How to Become a Content Marketing Pro

Kaleigh Moore

with Kaleigh Moore

Founder of Lumen

How to Become a Content Marketing Pro

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Chase Jennings and Kaleigh Moore talk about tips for copywriting, newsletters, efficiency through automation and customer development.

Textual Summary on Becoming a Content Marketing Pro

Now that everybody is doing content marketing, a lot of people want to rush into it without a strategy. People can do without ‘Top 10 lists’ — now, people want to dive deeper into things like case studies and content that leaves you feeling like you’ve learned something; there needs to be a great level of quality that surpasses what’s already out there.

Some of
Kaleigh‘s favorite ways to leverage great content are getting engaged with social media. As an example, one of her clients had a selfie contest which is fun and easy to do. Another great way to provoke engagement is by brutal honest, especially regarding failure and the learning experiences that come from them.
If you want to be social, but you’re in a not a sexy industry like B2B, sometimes you need to just say ‘no.’ There are smart ways to produce meaningful content around, but it really takes an expert to build those pieces of content. In terms of analytics, determine your end goal and always experiment to push those numbers up. Facebook, Google advertising are great ways for exposure. 
Upworthy gets 48M visitors a month just by replacing old headlines with irresistible ones. Consider using Campaign Monitor (out of Australia) to come up with the best headlines. Here are a few recommendations for constructing an irresistible headline: 
  • Build anticipation.
  • Convey a sense of urgency.
  • Offer something really valuable.
  • Make sure what’s on the other side of the headline is as interesting as the headline. If your article is garbage, it won’t spread and you’ll ruin the trust with your reader.
  • Use a tool like an EMV Index to determining the emotional value of your headline. 
As far as mediums go, Medium (pun somewhat intended) is a powerful platform for posting your content. Their statistics give you a great feeling of readership and has a great community that helps boost traction. LinkedIn is another great one for reaching a professional audience.
To write a #1 Google search article, use Google’s free keyword planner for low to medium competition key words. If the site you’re writing for has great content relevant to the keywords, it’ll improve the likelihood of getting on that #1 spot. You can’t just write one article and achieve it; it’s ongoing work.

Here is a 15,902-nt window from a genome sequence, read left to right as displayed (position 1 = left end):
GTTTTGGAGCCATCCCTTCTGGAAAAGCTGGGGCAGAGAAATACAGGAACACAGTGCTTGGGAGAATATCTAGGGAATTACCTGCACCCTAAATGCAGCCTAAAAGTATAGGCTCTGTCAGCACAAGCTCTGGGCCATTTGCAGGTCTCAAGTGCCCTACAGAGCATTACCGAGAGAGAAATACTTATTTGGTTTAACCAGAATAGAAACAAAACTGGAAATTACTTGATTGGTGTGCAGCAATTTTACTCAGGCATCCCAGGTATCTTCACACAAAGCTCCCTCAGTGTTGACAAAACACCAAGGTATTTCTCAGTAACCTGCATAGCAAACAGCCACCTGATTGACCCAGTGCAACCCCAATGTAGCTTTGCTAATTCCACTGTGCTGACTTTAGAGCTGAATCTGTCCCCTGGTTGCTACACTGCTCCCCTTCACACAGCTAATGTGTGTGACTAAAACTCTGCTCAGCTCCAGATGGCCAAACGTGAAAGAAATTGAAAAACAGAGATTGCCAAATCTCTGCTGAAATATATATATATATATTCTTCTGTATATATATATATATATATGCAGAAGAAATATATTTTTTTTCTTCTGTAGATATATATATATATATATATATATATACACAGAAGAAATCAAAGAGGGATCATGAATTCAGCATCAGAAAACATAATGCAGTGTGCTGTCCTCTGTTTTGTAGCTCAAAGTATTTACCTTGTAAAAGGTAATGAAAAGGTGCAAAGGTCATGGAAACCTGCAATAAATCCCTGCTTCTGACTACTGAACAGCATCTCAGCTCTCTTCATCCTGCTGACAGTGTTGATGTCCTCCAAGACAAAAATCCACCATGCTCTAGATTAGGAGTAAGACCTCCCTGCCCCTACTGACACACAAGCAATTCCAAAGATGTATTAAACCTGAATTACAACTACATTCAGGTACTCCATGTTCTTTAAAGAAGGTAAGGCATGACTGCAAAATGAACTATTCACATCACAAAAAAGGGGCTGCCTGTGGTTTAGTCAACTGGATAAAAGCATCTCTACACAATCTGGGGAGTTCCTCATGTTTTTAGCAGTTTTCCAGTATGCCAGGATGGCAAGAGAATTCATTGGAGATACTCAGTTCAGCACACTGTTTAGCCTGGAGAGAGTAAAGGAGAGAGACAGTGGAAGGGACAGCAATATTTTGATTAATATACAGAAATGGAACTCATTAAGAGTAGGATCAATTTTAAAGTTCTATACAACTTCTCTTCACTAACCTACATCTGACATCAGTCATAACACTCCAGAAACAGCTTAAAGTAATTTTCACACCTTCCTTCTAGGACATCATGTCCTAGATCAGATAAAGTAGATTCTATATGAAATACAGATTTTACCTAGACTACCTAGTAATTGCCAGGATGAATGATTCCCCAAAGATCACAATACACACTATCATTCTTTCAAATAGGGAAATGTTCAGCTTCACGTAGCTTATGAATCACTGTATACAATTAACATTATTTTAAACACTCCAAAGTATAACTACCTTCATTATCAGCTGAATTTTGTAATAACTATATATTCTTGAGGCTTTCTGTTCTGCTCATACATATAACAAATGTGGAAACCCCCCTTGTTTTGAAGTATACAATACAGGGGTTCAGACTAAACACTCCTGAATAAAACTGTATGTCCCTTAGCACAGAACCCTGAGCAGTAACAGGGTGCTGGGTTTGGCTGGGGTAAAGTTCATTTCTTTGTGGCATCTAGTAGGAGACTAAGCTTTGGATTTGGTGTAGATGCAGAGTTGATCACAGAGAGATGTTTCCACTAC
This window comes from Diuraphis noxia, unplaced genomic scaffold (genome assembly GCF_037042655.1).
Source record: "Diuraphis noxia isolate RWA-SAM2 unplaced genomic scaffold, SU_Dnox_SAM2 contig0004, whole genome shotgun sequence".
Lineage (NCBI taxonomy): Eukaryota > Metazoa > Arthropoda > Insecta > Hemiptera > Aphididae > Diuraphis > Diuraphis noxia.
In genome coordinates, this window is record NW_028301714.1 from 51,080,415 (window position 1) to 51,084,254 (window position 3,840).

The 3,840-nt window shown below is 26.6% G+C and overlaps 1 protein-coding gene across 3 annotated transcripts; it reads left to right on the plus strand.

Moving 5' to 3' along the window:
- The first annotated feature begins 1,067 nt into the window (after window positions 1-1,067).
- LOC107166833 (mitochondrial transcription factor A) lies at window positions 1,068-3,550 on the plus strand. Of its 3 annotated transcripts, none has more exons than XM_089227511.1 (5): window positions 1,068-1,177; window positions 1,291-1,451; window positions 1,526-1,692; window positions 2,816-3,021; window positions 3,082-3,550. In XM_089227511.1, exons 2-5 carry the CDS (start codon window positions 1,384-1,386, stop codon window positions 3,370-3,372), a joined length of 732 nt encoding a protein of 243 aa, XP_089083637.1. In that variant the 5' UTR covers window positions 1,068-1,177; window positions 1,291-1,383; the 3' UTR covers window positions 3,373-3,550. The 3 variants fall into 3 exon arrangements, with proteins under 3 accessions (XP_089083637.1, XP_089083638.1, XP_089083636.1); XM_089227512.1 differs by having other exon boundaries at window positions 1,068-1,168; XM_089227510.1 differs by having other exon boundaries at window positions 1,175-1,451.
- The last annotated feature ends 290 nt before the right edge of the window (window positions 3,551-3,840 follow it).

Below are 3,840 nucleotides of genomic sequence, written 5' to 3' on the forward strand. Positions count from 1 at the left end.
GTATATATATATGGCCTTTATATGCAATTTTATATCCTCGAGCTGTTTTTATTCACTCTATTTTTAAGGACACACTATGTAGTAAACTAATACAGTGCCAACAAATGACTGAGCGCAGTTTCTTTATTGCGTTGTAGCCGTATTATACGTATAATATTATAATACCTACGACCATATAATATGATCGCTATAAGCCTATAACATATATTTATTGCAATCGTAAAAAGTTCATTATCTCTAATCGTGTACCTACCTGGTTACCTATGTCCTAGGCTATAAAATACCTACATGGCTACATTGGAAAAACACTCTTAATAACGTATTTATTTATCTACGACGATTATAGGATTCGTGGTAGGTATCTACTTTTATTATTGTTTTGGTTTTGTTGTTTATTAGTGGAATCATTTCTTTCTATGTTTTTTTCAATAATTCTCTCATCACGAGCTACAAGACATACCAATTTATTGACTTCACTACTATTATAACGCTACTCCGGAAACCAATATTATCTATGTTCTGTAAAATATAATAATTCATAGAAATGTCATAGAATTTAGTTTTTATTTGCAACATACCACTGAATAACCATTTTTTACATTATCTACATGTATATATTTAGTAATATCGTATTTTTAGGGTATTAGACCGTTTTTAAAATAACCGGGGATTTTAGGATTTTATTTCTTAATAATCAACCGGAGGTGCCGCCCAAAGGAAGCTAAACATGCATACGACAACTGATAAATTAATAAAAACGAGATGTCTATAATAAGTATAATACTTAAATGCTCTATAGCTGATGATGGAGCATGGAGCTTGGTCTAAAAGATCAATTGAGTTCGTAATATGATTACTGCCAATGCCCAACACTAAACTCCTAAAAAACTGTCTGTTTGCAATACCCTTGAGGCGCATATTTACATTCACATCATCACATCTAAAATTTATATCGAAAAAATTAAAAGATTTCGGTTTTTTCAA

If you find your newsletter is going stale, you really have to rethink your newsletter and take a fresh outlook on it. Be very upfront, honest, and let your readers know you’re trying something new. Paul Jarvis is a great example — very conversational and down to earth… you feel like you’re an old friend when you read his emails. 
To be efficient with your clients and various projects, learn to invest your time wisely and work with clients who see a great value in what you do. Don’t charge bottom dollar if you’re producing great work. If you’re producing the results your clients wont, that’s when you have to start incrementally increasing your prices. As you build up your work, save your numbers to share with clients. The biggest trick is learning to say ‘no.’ It’s hard, especially when you’re new, but learn to take on more quality jobs instead of smaller, one-off jobs. Look for long-term opportunities.
When pricing yourself, understand that projects are client-dependent and vary in terms of duration and scope. Work with them during a ‘pre-production stage’ to determine their budget and convey a solid understanding of your responsibilities. Don’t be afraid to ask around and get quotes from people in a similar field to assess your own worth. Do your homework to see what people charge on location vs industry base and think about the work you’re doing and go from that point. Be sure to always be firm on your comfort level. If a clients’ task exceeds the amount of work you discussed and it’s out of your realm, just refer your client to someone else.
If you don’t have a background in finance, find an accountant early on. Find someone willing to work with you on the numbers you need to keep track of the and processes you need to master. It’ll help your accountant to make their job easier when it comes time to tax season. Learn everything you can and you’ll be surprised at how great your understanding of your own business will become.
To exceed your clients’ expectations, the main priorities are turnaround, email responsiveness, and completion of projects. Get everything turned around 3-4 days before deadline so there’s time for feedback and iteration. Don’t be a freelancer putting off work — produce quality results. 
Finally, beware of burnout. Learn to shut off and disconnect from your work. Decompress, take a breath, walk away, ignore emails, take a vacation… otherwise the fun will disappear. Celebrate your wins frequently!